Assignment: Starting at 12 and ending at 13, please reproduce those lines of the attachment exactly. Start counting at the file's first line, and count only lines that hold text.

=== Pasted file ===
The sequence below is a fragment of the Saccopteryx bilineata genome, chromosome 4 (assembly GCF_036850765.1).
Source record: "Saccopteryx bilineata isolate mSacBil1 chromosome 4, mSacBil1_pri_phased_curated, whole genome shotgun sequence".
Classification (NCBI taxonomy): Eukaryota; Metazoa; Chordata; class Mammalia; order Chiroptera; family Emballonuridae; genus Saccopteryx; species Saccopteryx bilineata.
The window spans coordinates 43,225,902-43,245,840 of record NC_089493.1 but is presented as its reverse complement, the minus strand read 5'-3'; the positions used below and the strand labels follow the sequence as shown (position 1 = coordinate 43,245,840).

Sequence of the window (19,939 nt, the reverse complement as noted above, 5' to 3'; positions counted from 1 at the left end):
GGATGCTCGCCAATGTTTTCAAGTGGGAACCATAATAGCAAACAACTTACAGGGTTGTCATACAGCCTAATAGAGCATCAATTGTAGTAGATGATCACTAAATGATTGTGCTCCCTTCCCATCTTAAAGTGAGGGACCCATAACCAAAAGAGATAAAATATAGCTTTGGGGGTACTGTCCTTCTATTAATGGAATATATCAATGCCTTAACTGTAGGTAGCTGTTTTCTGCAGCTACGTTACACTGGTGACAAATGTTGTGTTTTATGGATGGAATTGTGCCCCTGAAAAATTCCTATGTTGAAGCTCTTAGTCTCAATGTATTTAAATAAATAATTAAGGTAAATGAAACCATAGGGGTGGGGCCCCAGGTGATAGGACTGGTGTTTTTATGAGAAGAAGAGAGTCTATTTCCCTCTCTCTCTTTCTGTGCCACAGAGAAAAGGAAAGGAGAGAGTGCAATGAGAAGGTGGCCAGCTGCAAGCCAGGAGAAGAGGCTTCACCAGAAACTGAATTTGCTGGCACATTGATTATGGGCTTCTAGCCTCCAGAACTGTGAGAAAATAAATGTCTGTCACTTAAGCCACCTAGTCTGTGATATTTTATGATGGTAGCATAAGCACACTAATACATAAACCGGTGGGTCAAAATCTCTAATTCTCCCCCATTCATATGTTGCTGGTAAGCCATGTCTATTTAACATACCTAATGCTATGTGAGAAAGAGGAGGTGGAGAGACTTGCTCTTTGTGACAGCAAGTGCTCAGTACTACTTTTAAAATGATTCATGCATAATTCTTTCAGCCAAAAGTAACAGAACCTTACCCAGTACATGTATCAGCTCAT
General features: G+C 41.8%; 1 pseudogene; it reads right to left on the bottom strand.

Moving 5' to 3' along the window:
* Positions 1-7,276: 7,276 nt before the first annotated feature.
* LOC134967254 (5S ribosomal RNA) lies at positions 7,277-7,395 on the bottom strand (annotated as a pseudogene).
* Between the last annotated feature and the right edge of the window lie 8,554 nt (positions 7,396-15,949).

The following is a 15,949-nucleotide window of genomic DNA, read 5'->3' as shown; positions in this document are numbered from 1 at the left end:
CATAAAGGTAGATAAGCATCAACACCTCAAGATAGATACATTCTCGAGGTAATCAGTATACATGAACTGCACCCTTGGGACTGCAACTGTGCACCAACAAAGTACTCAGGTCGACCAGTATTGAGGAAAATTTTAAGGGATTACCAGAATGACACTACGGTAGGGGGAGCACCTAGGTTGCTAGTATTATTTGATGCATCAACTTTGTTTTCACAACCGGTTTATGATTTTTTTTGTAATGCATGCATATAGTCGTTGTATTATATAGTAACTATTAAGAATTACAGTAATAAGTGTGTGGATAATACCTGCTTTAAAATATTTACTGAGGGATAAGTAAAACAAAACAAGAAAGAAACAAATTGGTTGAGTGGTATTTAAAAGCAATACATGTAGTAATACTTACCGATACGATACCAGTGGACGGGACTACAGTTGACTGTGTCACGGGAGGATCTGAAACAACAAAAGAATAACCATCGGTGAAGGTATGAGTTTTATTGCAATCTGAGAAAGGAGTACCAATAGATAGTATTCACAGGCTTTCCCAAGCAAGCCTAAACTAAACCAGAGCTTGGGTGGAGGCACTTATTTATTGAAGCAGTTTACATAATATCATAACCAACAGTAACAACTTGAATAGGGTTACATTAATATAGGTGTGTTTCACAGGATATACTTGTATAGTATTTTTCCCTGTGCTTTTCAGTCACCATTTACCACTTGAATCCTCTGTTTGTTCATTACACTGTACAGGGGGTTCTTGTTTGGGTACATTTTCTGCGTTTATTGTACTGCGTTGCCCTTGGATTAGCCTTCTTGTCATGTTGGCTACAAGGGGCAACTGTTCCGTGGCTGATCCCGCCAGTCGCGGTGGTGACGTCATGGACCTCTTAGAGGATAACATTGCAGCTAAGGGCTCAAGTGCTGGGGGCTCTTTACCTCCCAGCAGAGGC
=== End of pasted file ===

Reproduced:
The following is a 15,949-nucleotide window of genomic DNA, read 5'->3' as shown; positions in this document are numbered from 1 at the left end:
CATAAAGGTAGATAAGCATCAACACCTCAAGATAGATACATTCTCGAGGTAATCAGTATACATGAACTGCACCCTTGGGACTGCAACTGTGCACCAACAAAGTACTCAGGTCGACCAGTATTGAGGAAAATTTTAAGGGATTACCAGAATGACACTACGGTAGGGGGAGCACCTAGGTTGCTAGTATTATTTGATGCATCAACTTTGTTTTCACAACCGGTTTATGATTTTTTTTGTAATGCATGCATATAGTCGTTGTATTATATAGTAACTATTAAGAATTACAGTAATAAGTGTGTGGATAATACCTGCTTTAAAATATTTACTGAGGGATAAGTAAAACAAAACAAGAAAGAAACAAATTGGTTGAGTGGTATTTAAAAGCAATACATGTAGTAATACTTACCGATACGATACCAGTGGACGGGACTACAGTTGACTGTGTCACGGGAGGATCTGAAACAACAAAAGAATAACCATCGGTGAAGGTATGAGTTTTATTGCAATCTGAGAAAGGAGTACCAATAGATAGTATTCACAGGCTTTCCCAAGCAAGCCTAAACTAAACCAGAGCTTGGGTGGAGGCACTTATTTATTGAAGCAGTTTACATAATATCATAACCAACAGTAACAACTTGAATAGGGTTACATTAATATAGGTGTGTTTCACAGGATATACTTGTATAGTATTTTTCCCTGTGCTTTTCAGTCACCATTTACCACTTGAATCCTCTGTTTGTTCATTACACTGTACAGGGGGTTCTTGTTTGGGTACATTTTCTGCGTTTATTGTACTGCGTTGCCCTTGGATTAGCCTTCTTGTCATGTTGGCTACAAGGGGCAACTGTTCCGTGGCTGATCCCGCCAGTCGCGGTGGTGACGTCATGGACCTCTTAGAGGATAACATTGCAGCTAAGGGCTCAAGTGCTGGGGGCTCTTTACCTCCCAGCAGAGGC